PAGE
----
\begin{aligned} E \bigl\vert y(t)-z(t) \bigr\vert ^{2}\leq C_{2}(\xi)h, \end{aligned}
(3.15)

where $$C_{2}(\xi)=3 \vert A \vert ^{2}Te^{2 \vert A \vert T}C_{1}+3(T+1)e^{2 \vert A \vert T}L_{2}(1+2C_{1})$$ is a constant independent of h. The proof is completed. □

### Proof of Theorem 3.1

By (2.2) and (2.4), we have

\begin{aligned}& \bigl\vert x(t)-y(t) \bigr\vert ^{2} \\& \quad \leq 2 \biggl\vert \int_{0}^{t}\bigl[e^{A(t-s)}f\bigl(s,x(s),x(s- \tau )\bigr)-e^{A(t-\underline{s})}f\bigl(\underline{s},z(s),z(s-\tau)\bigr)\bigr]\,ds \biggr\vert ^{2} \\& \qquad {}+2 \biggl\vert \int_{0}^{t}\bigl[e^{A(t-s)}g\bigl(s,x(s),x(s- \tau)\bigr) \\& \qquad {}-e^{A(t-\underline{s})}g\bigl(\underline{s},z(s),z(s-\tau)\bigr)\bigr]\,d B(s) \biggr\vert ^{2}. \end{aligned}
(3.16)

By Hölder’s inequality, we obtain

$$\begin{gathered}[b] \bigl\vert x(t)-y(t) \bigr\vert ^{2} \\ \quad \leq 6T \int_{0}^{t} \bigl\vert e^{A(t-s)}f \bigl(s,x(s),x(s-\tau)\bigr)-e^{A(t-\underline {s})}f\bigl(s,x(s),x(s-\tau)\bigr) \bigr\vert ^{2}\,ds \\ \qquad {}+6T \int_{0}^{t} \bigl\vert e^{A(t-\underline {s})}f \bigl(s,x(s),x(s-\tau)\bigr) \\ \qquad {}-e^{A(t-\underline{s})}f\bigl(s,z(s),z(s-\tau)\bigr) \bigr\vert ^{2}\,ds \\ \qquad {}+6T \int_{0}^{t} \bigl\vert e^{A(t-\underline {s})}f \bigl(s,z(s),z(s-\tau)\bigr)-e^{A(t-\underline{s})}f\bigl(\underline {s},z(s),z(s-\tau) \bigr) \bigr\vert ^{2}\,ds \\ \qquad {}+6 \biggl\vert \int_{0}^{t}\bigl[e^{A(t-s)}g\bigl(s,x(s),x(s- \tau )\bigr) \\ \qquad {}-e^{A(t-\underline{s})}g\bigl(s,x(s),x(s-\tau )\bigr)\bigr]\,dB(s) \biggr\vert ^{2} \\ \qquad {}+6 \biggl\vert \int_{0}^{t}\bigl[e^{A(t-\underline {s})}g\bigl(s,x(s),x(s- \tau)\bigr)-e^{A(t-\underline{s})}g\bigl(s,z(s),z(s-\tau )\bigr)\bigr]\,dB(s) \biggr\vert ^{2} \\ \qquad {}+6 \biggl\vert \int_{0}^{t}\bigl[e^{A(t-\underline {s})}g\bigl(s,z(s),z(s- \tau)\bigr) \\ \qquad {}-e^{A(t-\underline {s})}g\bigl(\underline{s},z(s),z(s-\tau)\bigr)\bigr]\,dB(s) \biggr\vert ^{2}. \end{gathered}$$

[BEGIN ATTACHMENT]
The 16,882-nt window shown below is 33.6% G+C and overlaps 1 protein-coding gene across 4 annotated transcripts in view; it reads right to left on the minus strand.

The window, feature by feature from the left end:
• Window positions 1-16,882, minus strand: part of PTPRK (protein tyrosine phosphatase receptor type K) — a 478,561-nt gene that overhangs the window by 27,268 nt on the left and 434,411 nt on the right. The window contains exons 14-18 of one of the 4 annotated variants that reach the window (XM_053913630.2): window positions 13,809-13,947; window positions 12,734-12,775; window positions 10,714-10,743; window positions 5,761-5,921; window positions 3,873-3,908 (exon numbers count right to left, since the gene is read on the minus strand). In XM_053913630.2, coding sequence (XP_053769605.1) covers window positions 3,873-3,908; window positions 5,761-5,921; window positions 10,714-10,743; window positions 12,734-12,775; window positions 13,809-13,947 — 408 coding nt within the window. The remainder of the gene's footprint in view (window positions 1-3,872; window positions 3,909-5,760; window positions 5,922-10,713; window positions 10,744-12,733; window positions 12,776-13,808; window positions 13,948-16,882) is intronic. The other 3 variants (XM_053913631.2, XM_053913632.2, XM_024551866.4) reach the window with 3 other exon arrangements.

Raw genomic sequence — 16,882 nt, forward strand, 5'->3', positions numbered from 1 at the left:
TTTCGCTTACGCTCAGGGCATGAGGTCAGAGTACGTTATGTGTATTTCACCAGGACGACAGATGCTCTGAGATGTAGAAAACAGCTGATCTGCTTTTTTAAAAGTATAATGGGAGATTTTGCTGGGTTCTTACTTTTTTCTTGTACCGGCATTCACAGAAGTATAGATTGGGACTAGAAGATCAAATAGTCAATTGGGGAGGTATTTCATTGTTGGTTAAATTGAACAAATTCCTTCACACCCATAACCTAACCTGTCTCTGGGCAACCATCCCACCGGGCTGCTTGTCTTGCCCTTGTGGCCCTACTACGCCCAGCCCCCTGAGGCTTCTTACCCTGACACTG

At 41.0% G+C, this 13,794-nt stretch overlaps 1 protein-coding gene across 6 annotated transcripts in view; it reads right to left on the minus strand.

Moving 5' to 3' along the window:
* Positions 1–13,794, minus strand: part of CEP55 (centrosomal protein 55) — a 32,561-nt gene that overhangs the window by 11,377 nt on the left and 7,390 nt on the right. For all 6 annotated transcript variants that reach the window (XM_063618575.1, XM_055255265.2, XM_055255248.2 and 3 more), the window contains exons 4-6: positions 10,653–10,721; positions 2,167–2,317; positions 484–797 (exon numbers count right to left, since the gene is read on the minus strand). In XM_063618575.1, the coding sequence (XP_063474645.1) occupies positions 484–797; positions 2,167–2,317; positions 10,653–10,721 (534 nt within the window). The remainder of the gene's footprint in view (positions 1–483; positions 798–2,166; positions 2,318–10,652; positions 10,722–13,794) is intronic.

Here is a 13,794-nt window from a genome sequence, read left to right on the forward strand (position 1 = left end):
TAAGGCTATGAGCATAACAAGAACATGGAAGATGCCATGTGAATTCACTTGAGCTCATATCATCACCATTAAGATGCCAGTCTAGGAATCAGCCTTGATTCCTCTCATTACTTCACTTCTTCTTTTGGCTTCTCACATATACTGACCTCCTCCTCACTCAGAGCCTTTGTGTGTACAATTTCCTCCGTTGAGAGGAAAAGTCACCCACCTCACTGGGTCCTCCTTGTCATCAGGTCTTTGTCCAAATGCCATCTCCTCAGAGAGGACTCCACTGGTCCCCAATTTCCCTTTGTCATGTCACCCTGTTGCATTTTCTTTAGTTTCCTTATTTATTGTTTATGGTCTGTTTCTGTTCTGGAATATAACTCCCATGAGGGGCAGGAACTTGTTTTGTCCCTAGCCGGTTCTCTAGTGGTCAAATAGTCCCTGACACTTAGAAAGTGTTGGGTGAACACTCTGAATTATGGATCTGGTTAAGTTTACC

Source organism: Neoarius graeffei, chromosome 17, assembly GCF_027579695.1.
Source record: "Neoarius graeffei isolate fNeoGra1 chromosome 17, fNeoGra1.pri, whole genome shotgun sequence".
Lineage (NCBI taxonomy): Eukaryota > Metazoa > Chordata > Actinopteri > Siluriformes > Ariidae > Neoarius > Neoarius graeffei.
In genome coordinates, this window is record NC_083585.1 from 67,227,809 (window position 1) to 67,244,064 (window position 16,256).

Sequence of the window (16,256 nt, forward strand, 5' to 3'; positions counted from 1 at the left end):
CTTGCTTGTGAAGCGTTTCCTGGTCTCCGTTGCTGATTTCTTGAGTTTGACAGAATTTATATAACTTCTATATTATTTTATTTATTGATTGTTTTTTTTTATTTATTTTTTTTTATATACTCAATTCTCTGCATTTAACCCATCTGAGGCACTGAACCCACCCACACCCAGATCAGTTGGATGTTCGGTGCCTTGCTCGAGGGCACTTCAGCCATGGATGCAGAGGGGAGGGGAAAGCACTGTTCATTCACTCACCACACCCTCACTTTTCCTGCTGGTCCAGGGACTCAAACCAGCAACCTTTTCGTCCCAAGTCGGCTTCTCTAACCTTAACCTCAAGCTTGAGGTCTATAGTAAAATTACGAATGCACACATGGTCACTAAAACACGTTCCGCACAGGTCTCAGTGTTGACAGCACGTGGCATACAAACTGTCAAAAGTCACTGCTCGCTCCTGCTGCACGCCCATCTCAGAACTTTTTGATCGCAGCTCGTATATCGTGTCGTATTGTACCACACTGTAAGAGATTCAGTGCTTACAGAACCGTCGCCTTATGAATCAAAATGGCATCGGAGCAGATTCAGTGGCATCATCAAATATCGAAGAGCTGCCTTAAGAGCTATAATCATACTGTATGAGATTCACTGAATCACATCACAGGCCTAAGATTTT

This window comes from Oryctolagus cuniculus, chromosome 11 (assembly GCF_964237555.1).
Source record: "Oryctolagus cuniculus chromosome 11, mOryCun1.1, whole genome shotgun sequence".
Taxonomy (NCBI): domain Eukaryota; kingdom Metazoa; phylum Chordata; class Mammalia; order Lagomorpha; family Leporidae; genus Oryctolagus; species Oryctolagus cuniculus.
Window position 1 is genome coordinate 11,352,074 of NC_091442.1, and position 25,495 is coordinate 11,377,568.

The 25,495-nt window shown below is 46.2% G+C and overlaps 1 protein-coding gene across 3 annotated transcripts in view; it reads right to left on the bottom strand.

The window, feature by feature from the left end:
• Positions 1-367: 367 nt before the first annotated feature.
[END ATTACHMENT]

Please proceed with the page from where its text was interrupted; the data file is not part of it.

(3.17)

This implies that for any $$0\leq t_{1}\leq T$$, by Doob’s martingale inequality, we have

\begin{aligned} E\sup_{0\leq t\leq t_{1}} \bigl\vert x(t)-y(t) \bigr\vert ^{2} \leq&6TE\sup_{0\leq t\leq t_{1}} \int_{0}^{t} \bigl\vert e^{A(t-s)}f \bigl(s,x(s),x(s-\tau)\bigr) \\ &{}-e^{A(t-\underline{s})}f\bigl(s,x(s),x(s-\tau)\bigr) \bigr\vert ^{2}\,ds \\ &{}+6TE\sup_{0\leq t\leq t_{1}} \int_{0}^{t}E \bigl\vert e^{A(t-\underline{s})}f \bigl(s,x(s),x(s-\tau )\bigr) \\ &{}-e^{A(t-\underline{s})}f\bigl(s,z(s),z(s-\tau )\bigr) \bigr\vert ^{2}\,ds \\ &{}+6TE\sup_{0\leq t\leq t_{1}} \int_{0}^{t}E \bigl\vert e^{A(t-\underline{s})}f \bigl(s,z(s),z(s-\tau )\bigr) \\ &{}-e^{A(t-\underline{s})}f\bigl(\underline {s},z(s),z(s-\tau)\bigr) \bigr\vert ^{2}\,ds \\ &{}+6E\sup_{0\leq t\leq t_{1}} \bigl\vert e^{At} \bigr\vert ^{2} \biggl\vert \int _{0}^{t}e^{-As}g\bigl(s,x(s),x(s- \tau)\bigr) \\ &{}-e^{-A\underline{s}}g\bigl(s,x(s),x(s-\tau)\bigr)\,dB(s) \biggr\vert ^{2} \\ &{}+6E\sup_{0\leq t\leq t_{1}} \bigl\vert e^{At} \bigr\vert ^{2} \biggl\vert \int_{0}^{t}e^{-A\underline {s}}g\bigl(s,x(s),x(s-\tau) \bigr) \\ &{}-e^{-A\underline {s}}g\bigl(s,z(s),z(s-\tau)\bigr)\,dB(s) \biggr\vert ^{2} \\ &{}+6E\sup_{0\leq t\leq t_{1}} \bigl\vert e^{At} \bigr\vert ^{2} \biggl\vert \int_{0}^{t}e^{-A\underline {s}}g\bigl(s,z(s),z(s-\tau) \bigr) \\ &{}-e^{-A\underline {s}}g\bigl(\underline{s},z(s),z(s-\tau)\bigr)\,dB(s) \biggr\vert ^{2}. \end{aligned}